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Home Ownership Is Not "Acting White"

This blog entry is dedicated to Bob "Treebob" Williams, who gave Black Man Not Blogging (BMNB) the gentle nudge to buy his first home.  Rest in peace, Bob.

Sadly, there are many characteristics that my people write off as "acting white":  Being intelligent, speaking English well, doing well in school, having good credit.  But there's one that strikes fear in my heart for the next generation:  Home ownership.

The Housing Bubble and the Great Recession resulted in lots of African-Americans losing their homes.  Many of us have written off home ownership, thinking of the whole real estate market as being shady (and there's something to that; more on that later) and of home ownership as being beyond our reach and for white folks.

The reason this scares me is that the gains we as African-Americans made in home ownership in the late '90's and early 2000's won't be regained if we as a people simply write off home ownership.  Why does it matter?  Because a home is the largest intergenerational wealth transfer that most people make.  Because home ownership often sets the stage for paying for a child's education.  Because home ownership can be part of the portfolio of assets that pay for retirement.

Watching us turn away from home ownership reminds me of an episode of "Sex in the City" when Carrie Bradshaw receives notice that her apartment building is going co-op.  She's been given the opportunity to buy her apartment.  One would think that Carrie, with her love of Manolos and all things luxe, wouldn't sweat buying her apartment.  She does, though, because she can't afford it.  So she writes off home ownership until, over lunch with Miranda, Samantha and Charlotte, she discovers that they are all home owners. The vulnerability that Carrie felt -- that she could be out on the street at the whim of her landlord -- was palpable.  In the end, Charlotte sells her wedding ring to loan Carrie the down payment on her apartment.

Home buying doesn't normally occur this way for black folks.  That doesn't make it any less important.

The reason why I harp on this so much is that I wonder, "What will average African-Americans have to hand down to their children if they don't buy homes?" True, you will, on average, experience a higher rate of return from investing in stocks than in investing in real estate.  And I don't consider home ownership to be a true "investment."  But home ownership doesn't require the same level of expertise required to pick stocks, and it is highly subsidized by the government because of the mortgage interest deduction, and even more so if you are a veteran and qualify for veterans' home loans.  You have to live somewhere -- why not own what you live in?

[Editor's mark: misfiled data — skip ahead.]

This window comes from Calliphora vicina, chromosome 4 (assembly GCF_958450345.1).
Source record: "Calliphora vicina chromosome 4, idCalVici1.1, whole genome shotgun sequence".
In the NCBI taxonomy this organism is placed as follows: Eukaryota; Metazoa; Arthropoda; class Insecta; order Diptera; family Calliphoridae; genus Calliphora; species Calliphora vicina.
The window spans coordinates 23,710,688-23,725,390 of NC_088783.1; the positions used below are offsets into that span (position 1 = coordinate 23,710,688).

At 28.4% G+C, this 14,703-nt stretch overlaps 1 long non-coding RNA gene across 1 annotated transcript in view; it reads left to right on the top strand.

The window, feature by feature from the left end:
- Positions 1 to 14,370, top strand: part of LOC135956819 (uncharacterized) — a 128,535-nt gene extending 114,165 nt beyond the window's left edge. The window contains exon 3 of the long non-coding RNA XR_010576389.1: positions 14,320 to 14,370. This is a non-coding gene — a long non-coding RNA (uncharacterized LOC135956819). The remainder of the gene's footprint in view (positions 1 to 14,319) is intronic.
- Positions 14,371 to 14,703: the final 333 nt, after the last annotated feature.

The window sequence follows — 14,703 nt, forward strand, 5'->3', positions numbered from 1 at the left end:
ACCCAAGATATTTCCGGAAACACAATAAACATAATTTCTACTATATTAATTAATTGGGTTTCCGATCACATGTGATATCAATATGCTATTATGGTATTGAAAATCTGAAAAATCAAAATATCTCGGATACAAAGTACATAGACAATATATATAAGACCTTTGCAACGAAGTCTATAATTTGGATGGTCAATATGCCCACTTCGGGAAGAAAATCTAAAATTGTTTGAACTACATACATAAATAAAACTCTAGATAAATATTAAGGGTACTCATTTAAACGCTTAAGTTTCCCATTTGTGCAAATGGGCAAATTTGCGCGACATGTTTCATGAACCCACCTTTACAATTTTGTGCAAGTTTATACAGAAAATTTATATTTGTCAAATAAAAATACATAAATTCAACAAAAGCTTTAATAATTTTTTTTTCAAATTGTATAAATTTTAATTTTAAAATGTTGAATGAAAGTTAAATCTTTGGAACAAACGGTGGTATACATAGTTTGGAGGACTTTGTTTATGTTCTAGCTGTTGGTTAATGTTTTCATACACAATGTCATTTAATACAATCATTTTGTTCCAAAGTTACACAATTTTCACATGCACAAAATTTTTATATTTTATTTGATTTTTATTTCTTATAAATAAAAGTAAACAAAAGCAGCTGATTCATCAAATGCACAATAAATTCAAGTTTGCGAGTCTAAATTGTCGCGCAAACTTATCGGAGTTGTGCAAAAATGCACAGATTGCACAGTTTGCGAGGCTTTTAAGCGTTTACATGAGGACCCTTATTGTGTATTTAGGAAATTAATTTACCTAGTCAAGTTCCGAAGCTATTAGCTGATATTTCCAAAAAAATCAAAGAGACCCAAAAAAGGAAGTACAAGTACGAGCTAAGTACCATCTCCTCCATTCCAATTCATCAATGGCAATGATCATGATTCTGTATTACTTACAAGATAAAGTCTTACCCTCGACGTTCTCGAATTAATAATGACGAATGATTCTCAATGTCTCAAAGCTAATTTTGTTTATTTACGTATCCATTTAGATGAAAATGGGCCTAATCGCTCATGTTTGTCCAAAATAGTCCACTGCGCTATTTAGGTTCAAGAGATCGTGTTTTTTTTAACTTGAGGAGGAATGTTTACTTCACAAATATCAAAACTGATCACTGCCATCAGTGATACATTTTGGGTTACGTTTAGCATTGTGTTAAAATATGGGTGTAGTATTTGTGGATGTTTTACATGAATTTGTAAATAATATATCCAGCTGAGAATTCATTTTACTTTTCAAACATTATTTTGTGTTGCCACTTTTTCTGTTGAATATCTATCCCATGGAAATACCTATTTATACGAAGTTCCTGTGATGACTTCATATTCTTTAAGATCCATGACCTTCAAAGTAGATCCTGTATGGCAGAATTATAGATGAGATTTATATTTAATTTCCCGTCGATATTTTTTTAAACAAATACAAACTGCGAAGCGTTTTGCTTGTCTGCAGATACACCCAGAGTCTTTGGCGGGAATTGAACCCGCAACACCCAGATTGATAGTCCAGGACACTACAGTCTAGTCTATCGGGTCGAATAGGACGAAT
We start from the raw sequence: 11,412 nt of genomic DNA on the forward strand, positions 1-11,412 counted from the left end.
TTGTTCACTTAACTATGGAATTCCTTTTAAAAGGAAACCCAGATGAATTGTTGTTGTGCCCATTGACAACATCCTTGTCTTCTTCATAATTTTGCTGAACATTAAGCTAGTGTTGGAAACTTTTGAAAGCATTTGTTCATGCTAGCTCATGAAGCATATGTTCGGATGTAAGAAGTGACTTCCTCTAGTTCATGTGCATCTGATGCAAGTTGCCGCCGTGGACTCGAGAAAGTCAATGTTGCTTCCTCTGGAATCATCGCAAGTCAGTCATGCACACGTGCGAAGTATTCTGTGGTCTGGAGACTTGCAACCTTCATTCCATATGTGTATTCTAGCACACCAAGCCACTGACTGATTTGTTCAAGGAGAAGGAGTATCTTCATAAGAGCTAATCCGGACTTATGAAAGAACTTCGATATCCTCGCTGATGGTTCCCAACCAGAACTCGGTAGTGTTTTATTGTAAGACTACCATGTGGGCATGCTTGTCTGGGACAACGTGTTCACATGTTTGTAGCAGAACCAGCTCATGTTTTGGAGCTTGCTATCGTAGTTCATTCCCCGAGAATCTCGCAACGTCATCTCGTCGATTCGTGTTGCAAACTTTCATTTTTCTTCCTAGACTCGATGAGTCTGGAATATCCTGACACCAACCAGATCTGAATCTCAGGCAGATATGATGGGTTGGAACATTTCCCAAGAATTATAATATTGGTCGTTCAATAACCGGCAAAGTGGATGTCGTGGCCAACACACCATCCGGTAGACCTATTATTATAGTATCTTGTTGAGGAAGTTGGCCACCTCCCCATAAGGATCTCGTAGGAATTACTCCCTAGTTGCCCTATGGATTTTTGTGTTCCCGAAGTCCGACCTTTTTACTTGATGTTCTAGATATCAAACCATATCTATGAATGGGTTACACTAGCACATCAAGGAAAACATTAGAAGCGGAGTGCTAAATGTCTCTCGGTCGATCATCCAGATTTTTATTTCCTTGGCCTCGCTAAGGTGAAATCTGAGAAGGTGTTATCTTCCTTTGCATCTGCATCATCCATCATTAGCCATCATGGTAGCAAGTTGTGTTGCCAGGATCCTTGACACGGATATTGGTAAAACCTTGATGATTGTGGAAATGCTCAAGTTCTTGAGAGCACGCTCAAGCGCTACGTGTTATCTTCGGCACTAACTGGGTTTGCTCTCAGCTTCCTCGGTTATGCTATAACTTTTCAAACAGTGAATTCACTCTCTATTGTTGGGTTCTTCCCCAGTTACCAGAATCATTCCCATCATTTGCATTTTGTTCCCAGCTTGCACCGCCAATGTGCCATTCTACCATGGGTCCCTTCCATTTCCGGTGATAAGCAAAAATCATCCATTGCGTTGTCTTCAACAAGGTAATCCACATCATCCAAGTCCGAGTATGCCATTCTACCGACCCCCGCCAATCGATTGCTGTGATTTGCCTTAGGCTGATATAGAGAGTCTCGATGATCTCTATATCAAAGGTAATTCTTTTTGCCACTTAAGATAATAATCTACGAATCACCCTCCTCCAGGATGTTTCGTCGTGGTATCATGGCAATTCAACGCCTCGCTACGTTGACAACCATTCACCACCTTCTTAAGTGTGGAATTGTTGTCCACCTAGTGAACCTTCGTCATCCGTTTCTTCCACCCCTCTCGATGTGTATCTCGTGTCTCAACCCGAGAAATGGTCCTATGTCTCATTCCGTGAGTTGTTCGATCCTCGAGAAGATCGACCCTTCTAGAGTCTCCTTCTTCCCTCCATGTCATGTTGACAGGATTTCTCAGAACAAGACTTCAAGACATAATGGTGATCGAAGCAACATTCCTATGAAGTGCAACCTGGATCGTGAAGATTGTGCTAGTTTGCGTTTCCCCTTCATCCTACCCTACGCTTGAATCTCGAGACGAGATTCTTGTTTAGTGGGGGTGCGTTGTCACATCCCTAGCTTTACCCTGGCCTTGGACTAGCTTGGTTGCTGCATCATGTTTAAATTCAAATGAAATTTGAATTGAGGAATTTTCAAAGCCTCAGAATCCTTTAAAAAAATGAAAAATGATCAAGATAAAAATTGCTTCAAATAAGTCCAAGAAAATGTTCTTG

I'm not concerned about the wealth gap between African-Americans and whites for wealth's sake.  I'm concerned about it because wealth means freedom.  The more money you have, the more choices you can make about your life -- whether to go to college, where to live, what to do for a living.   The ability to transfer wealth between generations is the basis for that economic freedom.  Home ownership is part of the wealth transfer.

Yes, the Housing Bubble housing market was shady.  Yes, Wells Fargo, Bank of America and other financial institutions conspired to put African-Americans in subprime loans.  Yes, we need to be smarter the next time around.  But you don't throw out home ownership entirely because you got burned.  It's not about you.  It's about the generations to come behind you.

Home ownership starts with an intention.  The intention leads to a plan -- improving your credit, saving your money, having a stable job.  It requires sacrifice -- fewer shoes, fewer Xboxes and flat screen TVs, more savings.  And it may require flexibility -- if you live in a high cost area, you might have to buy somewhere more affordable -- like Texas.  Instead of a house, you might have to start out with a condo.  Instead of new construction, you might have to start with a fixer-upper and watch home improvement shows and how-to videos on YouTube.  You might have to buy your house with other relatives, maybe with two or more families.  You might have to buy in a not-so-great neighborhood and convert your local school into a charter school.  But over time, the appreciation in value that normally occurs with home ownership  (Real Estate Bubble notwithstanding) will inure to your benefit and the benefit of your children and their children.

What scares me now is that there are real estate investment firms that are buying up unfinished lots and building new homes solely for the purpose of renting them.

Not selling them.  Renting them.

This phenomenon is playing itself out in Atlanta, and it looks like it's targeted toward African-Americans who want to live in a new house and can't afford to buy where they want to live.  It's like real estate crack -- once you get that high of living in a brand new home that you rent, you're not willing to make the long-term sacrifice to buy a home that you can actually afford and trade up later.  It's like trading off long-term financial benefit for short-term real estate euphoria.  And we're falling for this real estate okey-doke yet again. 

People, let's not fall for this again.  The only thing renting a house does is make the owner of that house richer.

And, for the record, home ownership is not acting white.  My parents owned their home.  My uncles and aunts owned their homes.  My grandparents owned their homes. 

Wouldn't it be a shame if the pre-civil rights, "Jim Crow" generation of African-Americans transferred more wealth to us through home ownership than we transfer to the generations following us?


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